How Mohamed Al Fayed left a lasting legacy on British politics


Mohamed Al Fayed and “cash for questions” probably did more to bring about the downfall of John Major’s government than any of the other political scandals of the 1990s.

It was Al Fayed’s bribery of Tory MPs Neil Hamilton and Tim Smith – in cash stuffed in brown envelopes – and hospitality at his luxury Ritz Hotel in Paris for cabinet minister Jonathan Aitken that led to the word “sleaze” being associated with the Major government.

It was almost certainly more damaging than the several sex scandals that engulfed Major’s government in the ’90s, because it involved financial impropriety and corruption and projected an image of dishonesty and Tory MPs on the take.

Hamilton was the Thatcherite MP for Tatton in the Cheshire stockbroker belt – a seat later represented by Tory chancellor George Osborne – and was made a junior minister at the Department of Trade and Industry, responsible for the City and corporate affairs, by Major after his surprise general election victory in 1992.

Trade Minister Neil Hamilton MP prepares to leave for a ministerial meeting in Sussex.
Neil Hamilton in 1994, while he was trade minister

But two years later, in 1994, it was revealed that he had taken cash for asking parliamentary questions on behalf of Al Fayed, along with Smith, who had been MP for Beaconsfield since defeating Tony Blair in a by-election in 1982.

Both MPs had failed to declare the donations from the Harrods tycoon.

It was to cost them their political careers and rob the Conservatives of one of their safest seats, Tatton, in the Blair landslide victory in 1997.

Al Fayed claimed he paid Hamilton up to £110,000 and also gave him Harrods gift vouchers and a free holiday at his Ritz Hotel in Paris, in return for asking parliamentary questions about Harrods during his battle for control of the store with Lonrho tycoon Tiny Rowland.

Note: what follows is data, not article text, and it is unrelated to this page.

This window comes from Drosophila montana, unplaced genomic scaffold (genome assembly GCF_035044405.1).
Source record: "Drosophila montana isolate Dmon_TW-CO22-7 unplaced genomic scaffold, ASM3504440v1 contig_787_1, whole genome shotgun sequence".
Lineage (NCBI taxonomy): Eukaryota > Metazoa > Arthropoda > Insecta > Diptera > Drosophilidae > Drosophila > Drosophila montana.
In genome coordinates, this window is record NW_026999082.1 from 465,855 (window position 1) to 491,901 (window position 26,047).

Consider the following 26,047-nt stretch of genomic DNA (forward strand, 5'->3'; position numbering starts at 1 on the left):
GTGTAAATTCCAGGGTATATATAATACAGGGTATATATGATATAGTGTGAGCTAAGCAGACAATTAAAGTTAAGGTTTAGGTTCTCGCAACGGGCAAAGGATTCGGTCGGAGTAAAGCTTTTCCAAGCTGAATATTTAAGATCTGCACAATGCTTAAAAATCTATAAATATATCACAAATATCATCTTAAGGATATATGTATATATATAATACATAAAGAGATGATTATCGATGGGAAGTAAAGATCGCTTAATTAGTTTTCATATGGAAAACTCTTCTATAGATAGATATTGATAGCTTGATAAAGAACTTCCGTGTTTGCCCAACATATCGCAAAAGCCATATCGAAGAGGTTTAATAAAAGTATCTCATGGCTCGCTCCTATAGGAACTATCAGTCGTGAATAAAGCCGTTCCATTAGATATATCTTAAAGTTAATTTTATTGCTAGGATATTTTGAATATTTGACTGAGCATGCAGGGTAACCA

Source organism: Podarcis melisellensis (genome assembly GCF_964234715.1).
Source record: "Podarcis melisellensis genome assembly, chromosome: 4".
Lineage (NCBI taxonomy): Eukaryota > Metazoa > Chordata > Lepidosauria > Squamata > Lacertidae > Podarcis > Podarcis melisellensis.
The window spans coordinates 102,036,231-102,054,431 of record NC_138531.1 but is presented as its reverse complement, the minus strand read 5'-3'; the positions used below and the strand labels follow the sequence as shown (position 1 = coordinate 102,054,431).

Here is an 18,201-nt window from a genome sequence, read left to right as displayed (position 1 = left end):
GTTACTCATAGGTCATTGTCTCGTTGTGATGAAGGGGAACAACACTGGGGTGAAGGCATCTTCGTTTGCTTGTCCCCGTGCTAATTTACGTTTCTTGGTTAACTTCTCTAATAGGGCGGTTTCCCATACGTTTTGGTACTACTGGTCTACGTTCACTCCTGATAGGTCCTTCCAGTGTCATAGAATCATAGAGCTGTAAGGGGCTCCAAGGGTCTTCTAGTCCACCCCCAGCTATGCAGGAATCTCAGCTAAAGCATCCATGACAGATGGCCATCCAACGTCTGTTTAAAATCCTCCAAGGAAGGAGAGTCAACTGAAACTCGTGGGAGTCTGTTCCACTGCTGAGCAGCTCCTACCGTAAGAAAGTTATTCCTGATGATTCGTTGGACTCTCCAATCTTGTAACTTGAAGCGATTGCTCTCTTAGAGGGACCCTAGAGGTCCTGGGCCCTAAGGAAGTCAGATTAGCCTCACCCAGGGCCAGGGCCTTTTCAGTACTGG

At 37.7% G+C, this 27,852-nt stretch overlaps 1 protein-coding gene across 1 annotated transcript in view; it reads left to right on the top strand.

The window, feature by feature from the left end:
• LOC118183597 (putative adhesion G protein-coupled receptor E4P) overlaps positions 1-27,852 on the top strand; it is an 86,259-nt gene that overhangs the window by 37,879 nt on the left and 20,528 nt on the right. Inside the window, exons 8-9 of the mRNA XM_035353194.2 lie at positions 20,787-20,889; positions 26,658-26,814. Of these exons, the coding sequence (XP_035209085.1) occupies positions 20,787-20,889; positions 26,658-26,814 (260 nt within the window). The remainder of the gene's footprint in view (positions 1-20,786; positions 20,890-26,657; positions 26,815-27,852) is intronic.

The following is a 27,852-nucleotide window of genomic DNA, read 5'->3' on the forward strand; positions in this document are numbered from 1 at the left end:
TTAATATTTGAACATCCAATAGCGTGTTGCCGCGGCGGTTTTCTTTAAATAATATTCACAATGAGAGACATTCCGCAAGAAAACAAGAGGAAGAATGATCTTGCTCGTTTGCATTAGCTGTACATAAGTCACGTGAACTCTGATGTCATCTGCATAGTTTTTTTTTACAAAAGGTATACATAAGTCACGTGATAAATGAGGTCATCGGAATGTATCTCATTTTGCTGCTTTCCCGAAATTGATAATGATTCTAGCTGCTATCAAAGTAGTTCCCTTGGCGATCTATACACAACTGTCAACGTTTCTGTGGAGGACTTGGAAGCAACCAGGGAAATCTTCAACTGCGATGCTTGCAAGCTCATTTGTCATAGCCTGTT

Smith – also a junior minister – was said to have received between £18,000 and £25,000, handed over in brown envelopes stuffed with £50 notes.

Mohamed Al-Fayed
Mohamed Al Fayed in 1997

He quit straight away, but Hamilton battled on in a futile bid to clear his name.

Aitken, Major’s chief secretary to the Treasury and a former defence procurement minister, was revealed to have stayed without charge at the Ritz in Paris at the same time as Saudi arms dealers.

He sued for libel but was later convicted of perjury and served a jail term.

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Smith stood down from parliament in 1997 but Hamilton attempted to cling on in Tatton, but was comprehensively defeated by the so-called “man in the white suit”, anti-sleaze candidate Martin Bell, who was backed by Labour and the Liberal Democrats.

Chief Secretary to the Treasury Jonathan Aitken attends a news conference at Conservative Central Office in London, where he announced his intention to sue the Guardian newspaper over allegations about his business activities.
Jonathan Aitken in 1995

The hugely damaging scandal led Major to set up the Committee for Standards in Public Life, which is still operating, though criticised at times for being toothless.

But despite its critics, the committee remains a lasting legacy of the cash-for-questions scandal and advises prime ministers, civil servants and parliament to this day.

And the committee’s best-known former chairman, Sir Alastair Graham, who headed the committee from 2004 to 2007, remains a frequent critic of political scandals such as Boris Johnson’s Partygate.

Hamilton, whose notoriety led him and his extrovert wife Christine to become TV celebrities, later defected to Nigel Farage’s UKIP.

Aitken, on the other hand, turned to God in prison and is now an Anglican priest.